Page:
“When government employees are looking to improving efficiency, they will frequently take the lowest function and spend time there,” explained Mike Gable, Pittsburgh’s director of Public Works. “Instead, you need to look at your top five functions.”

For Gable, the top function was litter collection. The city of Pittsburgh collected litter Monday through Friday year-round–and spent a lot of staff time doing it. Gable estimated that the city spends 100,000 hours a year collecting trash.

“Driving around the city, I saw empty receptacles, but the city was still having people go around and collect them,” he said.

The new trashcans alert Public Works staff when the trashcan is full and needs to be emptied. (Image: Victor Stanley)

In an interview with 21st Century State & Local, Gable discussed how he improved efficiency and saved the city money through sensor-equipped trash cans.

“Even before the sensors, I just told the six Public Works divisions I oversee that I wanted them to take Monday, Wednesday, and Friday to collect litter and Tuesday and Thursday to do something else for the city–fix potholes, sweep streets, whatever needed to be done,” Gable said.

The schedule change was well received by the public works team. However, Gable’s team wanted to take it even further and approached him with a new product from Victor Stanley, a “smart” trash can equipped with sensors that self-monitor garbage levels and let city workers know when a receptacle needs to be emptied. Along with the report of which trash cans need to be emptied, Victor Stanley’s software also provides Public Works staff with the most efficient route to collect the full cans. With the product in mind, Gable launched a pilot program of 100 receptacles.

The pilot program was a huge success and on May 2, Gable’s team got approval from Pittsburgh’s city council to launch a citywide deployment. By the end of the year, Gable hopes to have 1,000 to 1,200 receptacles deployed. He expects that four out of the six Public Works divisions will be completely outfitted with new receptacles. As with most new technologies, the smart trash cans are more expensive than their regular counterparts. The city council approved spending $274,000 over the next four years for technology support for the new receptacles–this includes the per-sensor cost of $4.90 per month for the monitoring fee and the subscription to the Web-based management software. Additionally, Gable said there is $580,000 available from the capital budget over the next two years to purchase the new cans.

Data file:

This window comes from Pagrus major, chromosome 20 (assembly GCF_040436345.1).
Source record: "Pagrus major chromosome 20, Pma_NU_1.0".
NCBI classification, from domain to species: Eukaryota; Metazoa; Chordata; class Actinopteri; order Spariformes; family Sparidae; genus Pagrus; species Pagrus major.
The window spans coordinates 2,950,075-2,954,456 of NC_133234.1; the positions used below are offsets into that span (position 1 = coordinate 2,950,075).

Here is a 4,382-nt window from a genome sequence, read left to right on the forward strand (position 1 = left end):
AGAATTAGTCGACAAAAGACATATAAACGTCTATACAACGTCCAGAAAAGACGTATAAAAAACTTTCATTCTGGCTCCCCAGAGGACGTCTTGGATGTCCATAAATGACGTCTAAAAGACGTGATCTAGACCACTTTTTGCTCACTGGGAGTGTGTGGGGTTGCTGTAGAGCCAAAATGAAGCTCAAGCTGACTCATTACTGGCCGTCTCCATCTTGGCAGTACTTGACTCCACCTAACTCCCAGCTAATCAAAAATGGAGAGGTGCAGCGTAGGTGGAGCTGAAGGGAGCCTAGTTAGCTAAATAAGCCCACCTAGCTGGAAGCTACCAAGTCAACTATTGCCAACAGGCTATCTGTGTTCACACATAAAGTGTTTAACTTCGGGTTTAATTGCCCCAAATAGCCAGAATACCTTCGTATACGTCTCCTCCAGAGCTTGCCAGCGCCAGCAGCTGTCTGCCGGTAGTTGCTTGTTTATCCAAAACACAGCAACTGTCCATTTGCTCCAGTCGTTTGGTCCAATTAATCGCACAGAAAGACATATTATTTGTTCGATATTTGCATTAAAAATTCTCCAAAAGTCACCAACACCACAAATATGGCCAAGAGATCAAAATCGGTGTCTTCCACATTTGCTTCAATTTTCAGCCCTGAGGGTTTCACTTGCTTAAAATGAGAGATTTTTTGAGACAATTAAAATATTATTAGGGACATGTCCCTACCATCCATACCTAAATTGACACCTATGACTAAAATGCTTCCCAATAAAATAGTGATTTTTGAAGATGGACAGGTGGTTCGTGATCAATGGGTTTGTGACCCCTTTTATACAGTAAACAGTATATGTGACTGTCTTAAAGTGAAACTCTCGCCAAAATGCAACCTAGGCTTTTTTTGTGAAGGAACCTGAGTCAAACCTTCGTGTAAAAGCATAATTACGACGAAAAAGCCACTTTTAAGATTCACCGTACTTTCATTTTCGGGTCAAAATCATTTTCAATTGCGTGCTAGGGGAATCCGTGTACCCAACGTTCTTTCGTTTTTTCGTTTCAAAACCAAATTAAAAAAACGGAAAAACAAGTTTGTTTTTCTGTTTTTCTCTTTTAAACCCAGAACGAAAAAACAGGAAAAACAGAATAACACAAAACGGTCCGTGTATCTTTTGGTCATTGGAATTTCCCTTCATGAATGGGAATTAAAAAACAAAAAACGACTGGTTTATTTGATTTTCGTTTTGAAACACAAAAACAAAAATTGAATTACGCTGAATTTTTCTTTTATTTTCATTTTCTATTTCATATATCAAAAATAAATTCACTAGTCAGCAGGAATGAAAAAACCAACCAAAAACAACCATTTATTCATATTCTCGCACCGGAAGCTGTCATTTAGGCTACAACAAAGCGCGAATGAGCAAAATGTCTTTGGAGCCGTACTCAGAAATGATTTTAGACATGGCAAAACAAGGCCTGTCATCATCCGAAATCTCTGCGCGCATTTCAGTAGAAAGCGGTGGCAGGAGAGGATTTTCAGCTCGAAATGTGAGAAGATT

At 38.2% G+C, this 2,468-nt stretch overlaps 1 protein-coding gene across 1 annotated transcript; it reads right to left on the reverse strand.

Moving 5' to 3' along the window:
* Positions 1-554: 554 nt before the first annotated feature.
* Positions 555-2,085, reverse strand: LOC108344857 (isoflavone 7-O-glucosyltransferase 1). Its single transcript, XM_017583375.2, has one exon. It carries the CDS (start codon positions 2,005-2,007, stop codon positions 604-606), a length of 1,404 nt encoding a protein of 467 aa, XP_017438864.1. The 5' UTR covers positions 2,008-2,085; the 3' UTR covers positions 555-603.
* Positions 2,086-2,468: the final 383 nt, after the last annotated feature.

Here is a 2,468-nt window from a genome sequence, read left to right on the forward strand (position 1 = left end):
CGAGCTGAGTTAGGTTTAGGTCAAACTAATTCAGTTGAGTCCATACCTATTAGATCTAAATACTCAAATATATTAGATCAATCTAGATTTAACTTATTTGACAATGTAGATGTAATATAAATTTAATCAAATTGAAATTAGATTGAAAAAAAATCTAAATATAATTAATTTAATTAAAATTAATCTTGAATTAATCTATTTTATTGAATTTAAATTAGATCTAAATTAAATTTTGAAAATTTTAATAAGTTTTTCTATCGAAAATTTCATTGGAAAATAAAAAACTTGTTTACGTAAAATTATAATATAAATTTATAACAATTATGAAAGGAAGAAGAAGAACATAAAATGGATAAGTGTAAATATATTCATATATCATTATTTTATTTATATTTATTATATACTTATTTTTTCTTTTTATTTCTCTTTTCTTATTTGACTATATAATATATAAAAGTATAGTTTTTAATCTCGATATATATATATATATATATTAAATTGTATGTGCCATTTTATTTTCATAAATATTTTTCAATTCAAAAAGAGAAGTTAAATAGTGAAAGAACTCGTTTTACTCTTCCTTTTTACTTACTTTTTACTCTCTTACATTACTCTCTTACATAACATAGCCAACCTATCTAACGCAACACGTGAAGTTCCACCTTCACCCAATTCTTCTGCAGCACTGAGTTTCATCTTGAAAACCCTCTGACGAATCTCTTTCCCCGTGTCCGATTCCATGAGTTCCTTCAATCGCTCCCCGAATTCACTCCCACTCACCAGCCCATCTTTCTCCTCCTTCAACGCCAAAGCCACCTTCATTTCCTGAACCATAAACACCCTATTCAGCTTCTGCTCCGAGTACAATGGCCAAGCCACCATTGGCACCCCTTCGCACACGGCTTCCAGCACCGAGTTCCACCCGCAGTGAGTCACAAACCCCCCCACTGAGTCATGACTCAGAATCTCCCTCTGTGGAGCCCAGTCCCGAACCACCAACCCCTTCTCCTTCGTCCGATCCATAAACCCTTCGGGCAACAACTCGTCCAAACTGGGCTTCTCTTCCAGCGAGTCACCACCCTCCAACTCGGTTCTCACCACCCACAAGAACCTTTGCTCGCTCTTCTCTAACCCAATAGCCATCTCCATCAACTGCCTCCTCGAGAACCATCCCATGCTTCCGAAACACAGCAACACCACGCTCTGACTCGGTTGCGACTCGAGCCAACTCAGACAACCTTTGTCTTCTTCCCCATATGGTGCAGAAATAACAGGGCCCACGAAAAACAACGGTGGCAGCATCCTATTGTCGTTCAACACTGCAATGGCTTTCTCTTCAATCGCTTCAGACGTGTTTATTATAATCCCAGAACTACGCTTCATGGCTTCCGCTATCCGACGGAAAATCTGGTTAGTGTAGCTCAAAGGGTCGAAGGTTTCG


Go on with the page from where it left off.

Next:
“The litter can monitoring system is a great example of how we can use technology and innovative solutions to deliver services to our residents more efficiently and effectively,” said Mayor William Peduto in a statement. “By monitoring the real-time fill status of receptacles, DPW can more regularly empty cans in our neighborhoods and free up labor hours for other high-priority tasks, thereby improving the level of service provided to residents.”

Conservatively, Gable estimates that the new receptacles will improve efficiency by 30 percent, but he believes that it could go as high as 50 percent. While Public Works could save as much as 50,000 man hours, it doesn’t intend to lay anyone off. Instead, workers will be reallocated to other projects. Supervisors will be able to monitor the receptacles, and workers, via already deployed iPads. Because the garbage trucks are equipped with GPS monitors, supervisors can ensure that only the trash cans that need to be emptied are being emptied and that workers are taking the most efficient route possible.

One concern from the public, and city council members, was that the Public Works team was going to wait until trash cans were completely full before emptying, potentially leading to overflowing trash cans on the weekends. Gable said residents need not worry. The Public Works team will pick a percentage, possibly 70 percent, and empty a receptacle whenever it hits that number. Also, since the team can see where a trash can is located, and knows the city very well, it can make judgment calls. For instance, during the tourist season, the team may choose to empty receptacles at a lower than normal percentage on Fridays in high-traffic areas, to make sure the receptacles have enough capacity to handle the weekend.

In terms of advice for other cities looking to deploy the technology, Gable says to jump in–but make sure to do a pilot program.

“Up to this point it’s been pretty painless,” Gable said. “The pilot program was a good thing for us to go through. We did an inventory during the pilot, which was important. You have to know what you have out there before you can figure out how to maintain it.”

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Kate Polit
Kate Polit
Kate Polit is MeriTalk SLG's Assistant Copy & Production Editor, covering Cybersecurity, Education, Homeland Security, Veterans Affairs